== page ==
Fish Hook River lot split would require variances

Blake Johnson's request for lot size and lot width variances for a lot split on Park Avenue was continued by the Park Rapids Planning Commission on Monday, pending completion of Johnson's purchase of the property.

Blake Johnson explains his reasons for requesting lot size and lot width variances for a property on the Fish Hook River at Monday's meeting of the Park Rapids Planning Commission. (Robin Fish/Enterprise)

The Park Rapids Planning Commission requested a 60-day extension on Feb. 22 of the deadline to make a decision about a variance request by Blake Johnson to allow a lot split at 600 Park Ave. N.

The request, regarding an already non-conforming parcel on the west shore of the Fish Hook River, is to allow a lot split creating two parcels with a lot size variance of 9,981 square feet less than the 20,000-square foot minimum, and a lot width variance of 30 feet from the 80-foot minimum.

City council representative Liz Stone echoed a written comment by commission chair Robb Swanson, who was absent. They questioned whether the request met the legal requirement for a “practical difficulty” since Johnson did not currently own the parcel.

The planning commission agreed to reconsider Blake Johnson's variance request regarding a lot split at 600 Park Ave. N. after he closes on the purchase of the property. (Hubbard County GIS map)


During a public hearing about the request, Johnson explained that he has signed a purchase agreement with the current property owner, Dean Britton, and that he intended to close on the purchase this week regardless.

City Planner Andrew Mack advised the commissioners that Britton also signed the variance request, and that the commission is legally able to act on the request – either to approve, modify or deny it.

Nevertheless, Stone said she felt the planning commission shouldn’t be put in the position of recommending approval of a variance when the primary applicant hasn’t closed on the property.

Commissioner Scott Hocking agreed, adding that before the sale closed, there would be no guarantee that the buyer would follow through on his plans.

Vice-chair Nancy Newman read into the record several written comments about the variance request, including letters from concerned neighbors John and Katherine Smythe, county Environmental Services Director Eric Buitenwerf and DNR Area Hydrologist Darrin Hoverson.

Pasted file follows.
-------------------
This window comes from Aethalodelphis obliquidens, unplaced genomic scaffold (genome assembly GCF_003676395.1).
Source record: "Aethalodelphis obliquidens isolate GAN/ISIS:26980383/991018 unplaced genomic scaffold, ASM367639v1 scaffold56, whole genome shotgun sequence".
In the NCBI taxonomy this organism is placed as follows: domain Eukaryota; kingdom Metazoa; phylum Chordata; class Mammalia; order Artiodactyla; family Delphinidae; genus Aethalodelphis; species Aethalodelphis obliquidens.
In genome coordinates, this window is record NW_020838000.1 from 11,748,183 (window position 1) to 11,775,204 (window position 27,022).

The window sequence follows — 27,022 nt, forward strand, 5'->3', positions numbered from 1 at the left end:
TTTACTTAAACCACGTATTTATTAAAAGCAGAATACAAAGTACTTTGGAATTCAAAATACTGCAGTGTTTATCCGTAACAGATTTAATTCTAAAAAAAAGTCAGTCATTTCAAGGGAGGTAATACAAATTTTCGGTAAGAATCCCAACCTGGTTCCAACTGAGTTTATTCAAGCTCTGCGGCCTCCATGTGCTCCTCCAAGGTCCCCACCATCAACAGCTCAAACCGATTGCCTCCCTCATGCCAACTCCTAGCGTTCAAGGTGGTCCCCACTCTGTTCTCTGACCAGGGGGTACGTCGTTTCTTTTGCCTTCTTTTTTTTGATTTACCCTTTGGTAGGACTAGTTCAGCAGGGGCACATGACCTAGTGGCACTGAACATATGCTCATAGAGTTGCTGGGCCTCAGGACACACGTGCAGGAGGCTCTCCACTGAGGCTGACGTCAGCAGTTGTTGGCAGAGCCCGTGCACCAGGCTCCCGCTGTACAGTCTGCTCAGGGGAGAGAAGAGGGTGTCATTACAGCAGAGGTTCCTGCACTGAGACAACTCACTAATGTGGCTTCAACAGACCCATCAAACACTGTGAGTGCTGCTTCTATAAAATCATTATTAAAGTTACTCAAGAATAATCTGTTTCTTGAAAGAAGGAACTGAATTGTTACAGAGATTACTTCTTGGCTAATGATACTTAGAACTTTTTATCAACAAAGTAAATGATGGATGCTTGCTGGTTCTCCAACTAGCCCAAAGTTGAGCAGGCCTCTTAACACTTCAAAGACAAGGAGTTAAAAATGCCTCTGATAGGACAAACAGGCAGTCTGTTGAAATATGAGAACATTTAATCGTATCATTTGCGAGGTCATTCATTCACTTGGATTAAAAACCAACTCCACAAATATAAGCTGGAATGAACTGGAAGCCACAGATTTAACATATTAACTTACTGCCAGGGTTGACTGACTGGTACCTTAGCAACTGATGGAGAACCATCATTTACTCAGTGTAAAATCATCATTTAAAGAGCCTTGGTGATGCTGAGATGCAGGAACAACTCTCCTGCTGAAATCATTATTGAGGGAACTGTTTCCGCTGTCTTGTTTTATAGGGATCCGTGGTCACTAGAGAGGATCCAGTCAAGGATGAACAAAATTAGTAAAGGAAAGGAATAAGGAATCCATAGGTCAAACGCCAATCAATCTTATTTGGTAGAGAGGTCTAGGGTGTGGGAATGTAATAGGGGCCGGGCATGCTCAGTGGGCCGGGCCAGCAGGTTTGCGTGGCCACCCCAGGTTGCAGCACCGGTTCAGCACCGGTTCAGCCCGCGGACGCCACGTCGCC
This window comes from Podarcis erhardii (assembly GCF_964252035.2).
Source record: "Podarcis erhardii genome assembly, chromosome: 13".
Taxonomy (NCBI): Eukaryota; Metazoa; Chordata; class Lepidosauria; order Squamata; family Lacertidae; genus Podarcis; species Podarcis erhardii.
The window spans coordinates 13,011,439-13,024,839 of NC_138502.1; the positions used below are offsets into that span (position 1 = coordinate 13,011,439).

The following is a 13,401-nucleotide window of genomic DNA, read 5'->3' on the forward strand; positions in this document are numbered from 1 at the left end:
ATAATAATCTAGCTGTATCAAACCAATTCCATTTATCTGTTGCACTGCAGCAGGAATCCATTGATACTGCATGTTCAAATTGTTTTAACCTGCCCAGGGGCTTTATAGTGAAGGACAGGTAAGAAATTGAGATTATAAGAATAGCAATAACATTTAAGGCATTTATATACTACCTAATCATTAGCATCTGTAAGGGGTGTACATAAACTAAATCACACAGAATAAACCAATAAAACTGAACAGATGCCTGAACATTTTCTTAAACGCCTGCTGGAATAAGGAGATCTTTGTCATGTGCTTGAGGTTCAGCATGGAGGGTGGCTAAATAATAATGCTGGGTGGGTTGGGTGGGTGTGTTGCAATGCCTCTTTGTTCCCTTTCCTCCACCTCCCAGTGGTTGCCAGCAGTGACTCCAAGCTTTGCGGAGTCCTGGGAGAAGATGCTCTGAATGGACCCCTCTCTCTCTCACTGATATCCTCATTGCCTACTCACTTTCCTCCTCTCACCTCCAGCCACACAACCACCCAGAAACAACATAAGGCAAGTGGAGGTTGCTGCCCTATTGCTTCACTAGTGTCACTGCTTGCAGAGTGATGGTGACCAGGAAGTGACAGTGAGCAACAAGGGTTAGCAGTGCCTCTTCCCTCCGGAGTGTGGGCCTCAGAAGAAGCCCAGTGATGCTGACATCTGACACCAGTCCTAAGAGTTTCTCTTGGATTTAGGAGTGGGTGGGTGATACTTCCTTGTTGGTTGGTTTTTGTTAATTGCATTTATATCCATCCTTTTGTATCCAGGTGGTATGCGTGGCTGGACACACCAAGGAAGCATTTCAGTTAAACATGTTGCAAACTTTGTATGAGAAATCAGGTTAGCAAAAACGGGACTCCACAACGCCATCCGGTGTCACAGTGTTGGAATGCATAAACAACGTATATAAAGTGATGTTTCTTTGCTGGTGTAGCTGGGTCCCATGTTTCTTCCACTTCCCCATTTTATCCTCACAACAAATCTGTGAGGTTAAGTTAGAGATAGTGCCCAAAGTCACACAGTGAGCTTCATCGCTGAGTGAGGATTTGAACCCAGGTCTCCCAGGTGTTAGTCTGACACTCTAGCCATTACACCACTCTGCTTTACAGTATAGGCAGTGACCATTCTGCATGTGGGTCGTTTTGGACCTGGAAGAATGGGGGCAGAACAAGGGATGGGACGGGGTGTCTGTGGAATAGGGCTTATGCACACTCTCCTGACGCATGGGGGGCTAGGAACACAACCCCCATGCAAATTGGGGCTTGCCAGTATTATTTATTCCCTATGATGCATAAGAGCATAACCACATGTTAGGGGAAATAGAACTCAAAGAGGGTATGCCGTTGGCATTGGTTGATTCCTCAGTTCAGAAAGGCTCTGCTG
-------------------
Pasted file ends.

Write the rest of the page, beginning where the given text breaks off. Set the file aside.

Buitenwerf noted that the property’s current driveway approach to U.S. Hwy. 71 is very steep and could be unsafe in snowy or icy conditions, a view that Hocking seconded.

Buitenwerf also wrote that subdividing the lot would leave insufficient parking for the dance studio.

Hoverson suggested several conditions for granting the request, such as having a permanent vegetation buffer along the shoreline; requiring a grading, drainage and stormwater plan designed to manage all water to pre-development conditions and direct runoff away from the river; and prohibit future variances to exceed the 25 percent impervious surface maximum in the shoreland district.


The Smythes urged against granting the variance, but their reasons were addressed in staff recommendations, except for one concern that Mack said he must ask the Smythes to explain further.

Mack and Johnson both noted that these conditions were included in the staff report recommending approval of the variance. Johnson also discussed his plans to build a two-level house with a garage in the lower level, set back 75 feet from the shoreline.

Another concerned neighbor, Joanne Schmider, questioned whether Johnson’s proposed two-level house would interfere with the river view from her south-facing living room window. Mack used a GIS map to show Schmider that the 75-foot setback would put the house out of the sight-line from her house, and Schmider appeared satisfied.

Asked about the required setbacks for new construction in the shoreland district, Mack said city code requires a minimum 10-foot side yard setback, 50 feet from the shoreline and 30 feet from the street.

Johnson explained how he plans to address issues such as the steep driveway, drainage and landscape issues.

To a question by Hocking, Johnson confirmed that he plans to own both parcels, once subdivided, and is considering giving the commercial building on the street-side parcel to his son.

Stone said she liked what Johnson has planned for the property, and urged him to come back with his request after closing the purchase.

Ultimately, Stone moved to table the request, to continue discussion of it at the commission’s next meeting after the sale closes, and to direct staff to post notice of a public hearing at that time, with a 60-day extension of the city’s deadline to make a decision about the request. The motion passed 3-0, absent Swanson and Commissioner Bruce Johnson.

Robin Fish is a staff reporter at the Park Rapids Enterprise. Contact him at or 218-252-3053.
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